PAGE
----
Wednesday, July 15, 2015

Micronutrients: minerals


The second class of micronutrients to be introduced is the minerals. Minerals can improperly be referred to as atoms: they are chemical elements as found in the periodic table, the main picture of this post which some people may be familiar with from chemistry classes.

Don't worry, I won't be doing a chemistry lesson today...

Although they come in molecules (sometimes organic molecules) minerals themelves cannot be synthetized by our bodies and must therefore be introduced regularly through the diet.

Macrominerals and microminerals

Minerals can be further classified into macrominerals and microminerals, based on the daily requirement and their role in the body.

Macrominerals often take part to the building structure of our body itself, notable examples are Calcium and Phosphorus (our bones are mainly made of these two minerals).

Micromineals are required in extremely small amounts, they are required only to trigger some metabolic reactions. Microminerals are also called trace minerals.

MacromineralsMicrominerals
CalciumIron
PhosphorusBoron
PotassiumChromium
MagnesiumIodine
SulfurManganese
SodiumMolybdenum
ChlorideSelenium

Silicon

Vanadium

Zinc

Lithium

Germanium

Rubidium

Minerals deficiencies

It would be utterly unrealistic to think of fitting everything about minerals deficiencies in one paragraph of a blog. Our health depends on a good balance of minerals in the diet, some deficiencies are more widespread that usually believed.

People are mostly familiar with iron deficiency (which causes anemia), iodine deficiency (hypothyroidism) and calcium deficiency (rickets, bone health).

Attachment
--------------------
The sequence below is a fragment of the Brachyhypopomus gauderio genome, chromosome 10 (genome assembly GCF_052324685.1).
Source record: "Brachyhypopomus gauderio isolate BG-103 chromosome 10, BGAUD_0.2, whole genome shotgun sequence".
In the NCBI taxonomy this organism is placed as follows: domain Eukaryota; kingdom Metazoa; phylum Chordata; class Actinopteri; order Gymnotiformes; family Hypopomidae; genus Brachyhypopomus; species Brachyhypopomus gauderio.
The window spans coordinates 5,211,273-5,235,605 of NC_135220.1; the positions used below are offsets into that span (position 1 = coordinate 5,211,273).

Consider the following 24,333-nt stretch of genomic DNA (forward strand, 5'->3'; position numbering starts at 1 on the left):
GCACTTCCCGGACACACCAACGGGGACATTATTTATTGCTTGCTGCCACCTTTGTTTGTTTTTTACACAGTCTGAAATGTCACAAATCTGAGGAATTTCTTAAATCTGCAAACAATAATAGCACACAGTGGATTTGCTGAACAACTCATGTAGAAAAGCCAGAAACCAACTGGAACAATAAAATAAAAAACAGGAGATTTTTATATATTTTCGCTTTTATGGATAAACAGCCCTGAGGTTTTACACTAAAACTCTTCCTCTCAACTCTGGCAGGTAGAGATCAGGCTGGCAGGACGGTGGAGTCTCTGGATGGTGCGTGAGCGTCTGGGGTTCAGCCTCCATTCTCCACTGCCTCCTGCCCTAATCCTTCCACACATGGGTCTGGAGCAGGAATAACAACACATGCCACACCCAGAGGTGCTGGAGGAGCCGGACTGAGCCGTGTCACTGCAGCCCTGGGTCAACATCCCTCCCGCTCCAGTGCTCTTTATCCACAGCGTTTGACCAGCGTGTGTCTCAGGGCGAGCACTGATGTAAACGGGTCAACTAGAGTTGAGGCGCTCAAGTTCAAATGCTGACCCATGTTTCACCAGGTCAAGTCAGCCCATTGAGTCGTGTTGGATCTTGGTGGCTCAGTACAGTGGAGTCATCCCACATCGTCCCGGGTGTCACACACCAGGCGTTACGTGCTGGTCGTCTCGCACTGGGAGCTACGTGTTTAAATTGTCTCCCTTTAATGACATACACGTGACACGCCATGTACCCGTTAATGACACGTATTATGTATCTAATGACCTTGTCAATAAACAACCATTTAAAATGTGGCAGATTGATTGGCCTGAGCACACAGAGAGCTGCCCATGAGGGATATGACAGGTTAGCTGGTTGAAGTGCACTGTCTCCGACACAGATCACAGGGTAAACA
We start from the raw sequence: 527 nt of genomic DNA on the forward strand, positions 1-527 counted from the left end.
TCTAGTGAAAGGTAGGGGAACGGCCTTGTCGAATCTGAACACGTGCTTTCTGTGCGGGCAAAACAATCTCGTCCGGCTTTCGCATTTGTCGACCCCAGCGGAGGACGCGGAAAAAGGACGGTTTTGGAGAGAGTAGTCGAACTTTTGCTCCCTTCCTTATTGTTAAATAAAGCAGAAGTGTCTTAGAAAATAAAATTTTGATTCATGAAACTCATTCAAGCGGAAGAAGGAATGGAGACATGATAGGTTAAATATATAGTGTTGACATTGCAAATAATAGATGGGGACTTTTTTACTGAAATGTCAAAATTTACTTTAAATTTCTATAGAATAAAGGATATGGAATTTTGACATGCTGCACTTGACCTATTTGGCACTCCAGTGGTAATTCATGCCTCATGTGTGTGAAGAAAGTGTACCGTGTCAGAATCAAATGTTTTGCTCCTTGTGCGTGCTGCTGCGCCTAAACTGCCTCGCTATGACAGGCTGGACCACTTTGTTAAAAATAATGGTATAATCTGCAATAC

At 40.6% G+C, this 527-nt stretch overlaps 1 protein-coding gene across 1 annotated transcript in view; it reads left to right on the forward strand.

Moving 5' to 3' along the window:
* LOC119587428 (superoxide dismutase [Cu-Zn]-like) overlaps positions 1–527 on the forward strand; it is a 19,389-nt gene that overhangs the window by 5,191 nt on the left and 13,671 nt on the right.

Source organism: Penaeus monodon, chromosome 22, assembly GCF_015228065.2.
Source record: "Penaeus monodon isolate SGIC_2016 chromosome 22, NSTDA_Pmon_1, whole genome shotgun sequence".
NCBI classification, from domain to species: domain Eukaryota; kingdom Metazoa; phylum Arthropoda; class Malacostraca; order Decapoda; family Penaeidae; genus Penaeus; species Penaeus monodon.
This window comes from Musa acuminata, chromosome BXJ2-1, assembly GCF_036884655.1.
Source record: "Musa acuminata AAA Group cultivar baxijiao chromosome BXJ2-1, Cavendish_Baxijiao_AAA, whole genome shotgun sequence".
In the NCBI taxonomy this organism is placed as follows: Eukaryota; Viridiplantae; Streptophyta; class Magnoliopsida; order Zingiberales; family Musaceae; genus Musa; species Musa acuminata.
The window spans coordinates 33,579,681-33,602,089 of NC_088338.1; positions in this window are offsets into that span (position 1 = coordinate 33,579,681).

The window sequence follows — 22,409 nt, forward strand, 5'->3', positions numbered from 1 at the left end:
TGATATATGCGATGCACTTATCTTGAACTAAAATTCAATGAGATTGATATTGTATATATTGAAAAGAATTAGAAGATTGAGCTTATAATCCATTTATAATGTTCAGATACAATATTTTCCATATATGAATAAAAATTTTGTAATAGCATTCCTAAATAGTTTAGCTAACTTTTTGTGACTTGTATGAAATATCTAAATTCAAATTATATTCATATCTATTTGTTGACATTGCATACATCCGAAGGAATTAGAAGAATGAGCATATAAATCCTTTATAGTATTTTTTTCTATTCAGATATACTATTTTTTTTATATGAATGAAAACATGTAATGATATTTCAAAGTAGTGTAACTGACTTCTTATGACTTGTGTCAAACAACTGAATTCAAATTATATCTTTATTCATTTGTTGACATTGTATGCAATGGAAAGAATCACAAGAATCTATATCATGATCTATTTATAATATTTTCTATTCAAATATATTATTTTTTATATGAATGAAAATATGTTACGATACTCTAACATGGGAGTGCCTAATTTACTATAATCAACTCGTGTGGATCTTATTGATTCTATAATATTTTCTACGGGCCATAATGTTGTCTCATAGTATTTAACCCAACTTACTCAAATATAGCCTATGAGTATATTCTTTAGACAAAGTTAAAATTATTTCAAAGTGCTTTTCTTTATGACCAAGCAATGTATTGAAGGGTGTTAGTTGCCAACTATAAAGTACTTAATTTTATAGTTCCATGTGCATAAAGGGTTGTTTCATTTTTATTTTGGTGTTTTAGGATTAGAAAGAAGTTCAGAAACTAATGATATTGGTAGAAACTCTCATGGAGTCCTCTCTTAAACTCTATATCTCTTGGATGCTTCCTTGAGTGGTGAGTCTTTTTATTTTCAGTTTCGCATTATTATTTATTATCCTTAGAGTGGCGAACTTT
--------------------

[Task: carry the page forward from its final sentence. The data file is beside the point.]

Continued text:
Just to mention some others:
  • Zinc plays a role in several metabolic processes especially the production of hormones, it is required to produce HCl in the stomach. Most people are zinc-deficient to some degree
  • Magnesium is required to produce serotonin, optimizes digestion, needed in order to produce ATP (the energy molecule of muscles)
  • Selenium, potent antioxidant, it helps with thyroid health and supports the kidneys, protects against the toxicity of other minerals (for example mercury)
  • Chromium, originally considered toxic, is needed for the metabolism of glucose
  • Sulfur enters into several metabolic pathways. It is also required for liver detoxification
  • Chloride: ever wondered what the Hydrochloridric Acid is made of?
List again is far from being complete. With time I'll dedicate special posts for each mineral, their roles and the preferred food sources.

Roles of minerals in the body

As with other nutrients, minerals have multiple roles in the body.
  • Act as cofactors for enzyme reactions
  • Maintain pH balance of the body
  • Facilitate the transfer of nutrients across cell membranes
  • Maintain proper nerve conduction
  • Contract and relax muscles
  • Regulate tissue growth
  • Regulate osmotic pressure of fluids in the body
  • Provide structural and functional support

So far so good

We completed the list of macronutrients (carbohydrates, fats, fats again, proteins) and the micronutrients (vitamins and minerals). These are the bases on which we can seriously start discussing about nutrition.
In the next post I will speak about nutrient density, it is the very starting point to healthy eating. It will also help create a "nutrients awareness" that will help in evaluating everyday's choices and (why not?) build some critical thinking towards diets that forbid some foods, usually for dogmatic reasons, or restrict calories for weight loss or for the alleged health benefits of eating less (partially true, but...).

How food is prepared is very important to get the most out of every ingredient. Needless to say: stay tuned!


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